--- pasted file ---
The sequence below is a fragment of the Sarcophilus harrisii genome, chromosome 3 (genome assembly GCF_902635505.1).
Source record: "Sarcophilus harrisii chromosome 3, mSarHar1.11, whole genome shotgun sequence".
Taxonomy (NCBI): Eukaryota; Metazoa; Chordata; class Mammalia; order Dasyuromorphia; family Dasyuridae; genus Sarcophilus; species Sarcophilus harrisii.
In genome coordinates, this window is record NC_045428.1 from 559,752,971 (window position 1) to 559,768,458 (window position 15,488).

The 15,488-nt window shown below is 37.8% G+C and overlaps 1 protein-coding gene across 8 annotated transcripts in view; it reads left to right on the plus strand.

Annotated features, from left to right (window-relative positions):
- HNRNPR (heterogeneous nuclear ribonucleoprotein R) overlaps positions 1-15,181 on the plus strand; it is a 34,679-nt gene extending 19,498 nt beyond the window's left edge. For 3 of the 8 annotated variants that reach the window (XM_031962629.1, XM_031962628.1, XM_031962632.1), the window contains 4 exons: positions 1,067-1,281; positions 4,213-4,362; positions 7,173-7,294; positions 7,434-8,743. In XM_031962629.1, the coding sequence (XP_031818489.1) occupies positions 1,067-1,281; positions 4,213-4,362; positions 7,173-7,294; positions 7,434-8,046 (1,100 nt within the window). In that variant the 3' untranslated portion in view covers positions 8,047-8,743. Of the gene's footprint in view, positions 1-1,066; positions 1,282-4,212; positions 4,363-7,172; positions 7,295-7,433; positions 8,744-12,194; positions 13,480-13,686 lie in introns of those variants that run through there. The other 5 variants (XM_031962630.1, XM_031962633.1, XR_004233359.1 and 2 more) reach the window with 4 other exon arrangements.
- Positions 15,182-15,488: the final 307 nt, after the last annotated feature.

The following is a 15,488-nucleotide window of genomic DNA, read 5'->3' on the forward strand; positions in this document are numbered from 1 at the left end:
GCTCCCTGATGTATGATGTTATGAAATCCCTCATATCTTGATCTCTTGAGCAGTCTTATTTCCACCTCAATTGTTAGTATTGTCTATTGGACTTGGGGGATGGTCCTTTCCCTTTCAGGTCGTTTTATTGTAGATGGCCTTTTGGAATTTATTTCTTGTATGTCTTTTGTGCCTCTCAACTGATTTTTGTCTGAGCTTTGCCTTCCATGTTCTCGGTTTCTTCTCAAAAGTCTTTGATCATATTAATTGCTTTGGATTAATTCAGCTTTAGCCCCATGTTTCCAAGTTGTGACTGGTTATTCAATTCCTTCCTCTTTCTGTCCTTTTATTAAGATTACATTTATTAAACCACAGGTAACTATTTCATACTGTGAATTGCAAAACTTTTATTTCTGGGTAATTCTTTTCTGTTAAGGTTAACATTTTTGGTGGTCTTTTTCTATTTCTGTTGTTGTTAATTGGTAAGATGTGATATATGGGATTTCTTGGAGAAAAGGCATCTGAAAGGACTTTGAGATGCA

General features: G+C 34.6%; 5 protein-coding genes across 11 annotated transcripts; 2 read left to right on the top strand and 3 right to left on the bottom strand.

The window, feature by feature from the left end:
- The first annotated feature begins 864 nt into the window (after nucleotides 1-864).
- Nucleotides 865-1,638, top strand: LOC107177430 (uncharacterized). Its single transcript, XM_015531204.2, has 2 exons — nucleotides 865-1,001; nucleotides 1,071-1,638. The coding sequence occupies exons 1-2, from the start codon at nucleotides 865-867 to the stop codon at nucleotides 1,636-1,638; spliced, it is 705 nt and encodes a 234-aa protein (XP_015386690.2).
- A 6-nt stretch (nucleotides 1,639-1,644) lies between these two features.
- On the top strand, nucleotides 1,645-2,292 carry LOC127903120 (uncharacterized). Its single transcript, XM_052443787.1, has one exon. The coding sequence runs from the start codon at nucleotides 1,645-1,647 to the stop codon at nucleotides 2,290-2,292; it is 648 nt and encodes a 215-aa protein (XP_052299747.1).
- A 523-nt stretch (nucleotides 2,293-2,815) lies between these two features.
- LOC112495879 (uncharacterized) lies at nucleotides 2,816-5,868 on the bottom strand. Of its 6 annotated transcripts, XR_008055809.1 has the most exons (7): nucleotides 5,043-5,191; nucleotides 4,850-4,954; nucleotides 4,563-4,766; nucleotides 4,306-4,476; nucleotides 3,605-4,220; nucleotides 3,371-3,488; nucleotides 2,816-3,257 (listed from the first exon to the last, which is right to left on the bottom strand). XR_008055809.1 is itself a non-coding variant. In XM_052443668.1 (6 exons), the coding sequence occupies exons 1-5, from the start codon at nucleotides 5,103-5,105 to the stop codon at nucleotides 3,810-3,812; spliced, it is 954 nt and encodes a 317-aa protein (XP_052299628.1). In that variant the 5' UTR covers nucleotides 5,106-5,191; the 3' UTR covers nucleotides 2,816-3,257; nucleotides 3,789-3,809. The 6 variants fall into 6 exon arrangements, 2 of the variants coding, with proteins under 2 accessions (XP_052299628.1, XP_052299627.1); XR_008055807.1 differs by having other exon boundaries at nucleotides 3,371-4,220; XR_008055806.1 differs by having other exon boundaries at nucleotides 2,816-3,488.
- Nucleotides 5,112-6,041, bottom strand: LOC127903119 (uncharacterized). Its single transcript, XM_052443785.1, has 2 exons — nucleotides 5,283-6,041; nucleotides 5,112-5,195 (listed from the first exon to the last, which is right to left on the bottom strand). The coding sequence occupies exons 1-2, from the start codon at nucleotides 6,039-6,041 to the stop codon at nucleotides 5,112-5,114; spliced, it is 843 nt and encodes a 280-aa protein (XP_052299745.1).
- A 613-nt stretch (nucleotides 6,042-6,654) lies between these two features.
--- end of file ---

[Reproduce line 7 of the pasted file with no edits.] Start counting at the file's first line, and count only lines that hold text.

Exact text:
- HNRNPR (heterogeneous nuclear ribonucleoprotein R) overlaps positions 1-15,181 on the plus strand; it is a 34,679-nt gene extending 19,498 nt beyond the window's left edge. For 3 of the 8 annotated variants that reach the window (XM_031962629.1, XM_031962628.1, XM_031962632.1), the window contains 4 exons: positions 1,067-1,281; positions 4,213-4,362; positions 7,173-7,294; positions 7,434-8,743. In XM_031962629.1, the coding sequence (XP_031818489.1) occupies positions 1,067-1,281; positions 4,213-4,362; positions 7,173-7,294; positions 7,434-8,046 (1,100 nt within the window). In that variant the 3' untranslated portion in view covers positions 8,047-8,743. Of the gene's footprint in view, positions 1-1,066; positions 1,282-4,212; positions 4,363-7,172; positions 7,295-7,433; positions 8,744-12,194; positions 13,480-13,686 lie in introns of those variants that run through there. The other 5 variants (XM_031962630.1, XM_031962633.1, XR_004233359.1 and 2 more) reach the window with 4 other exon arrangements.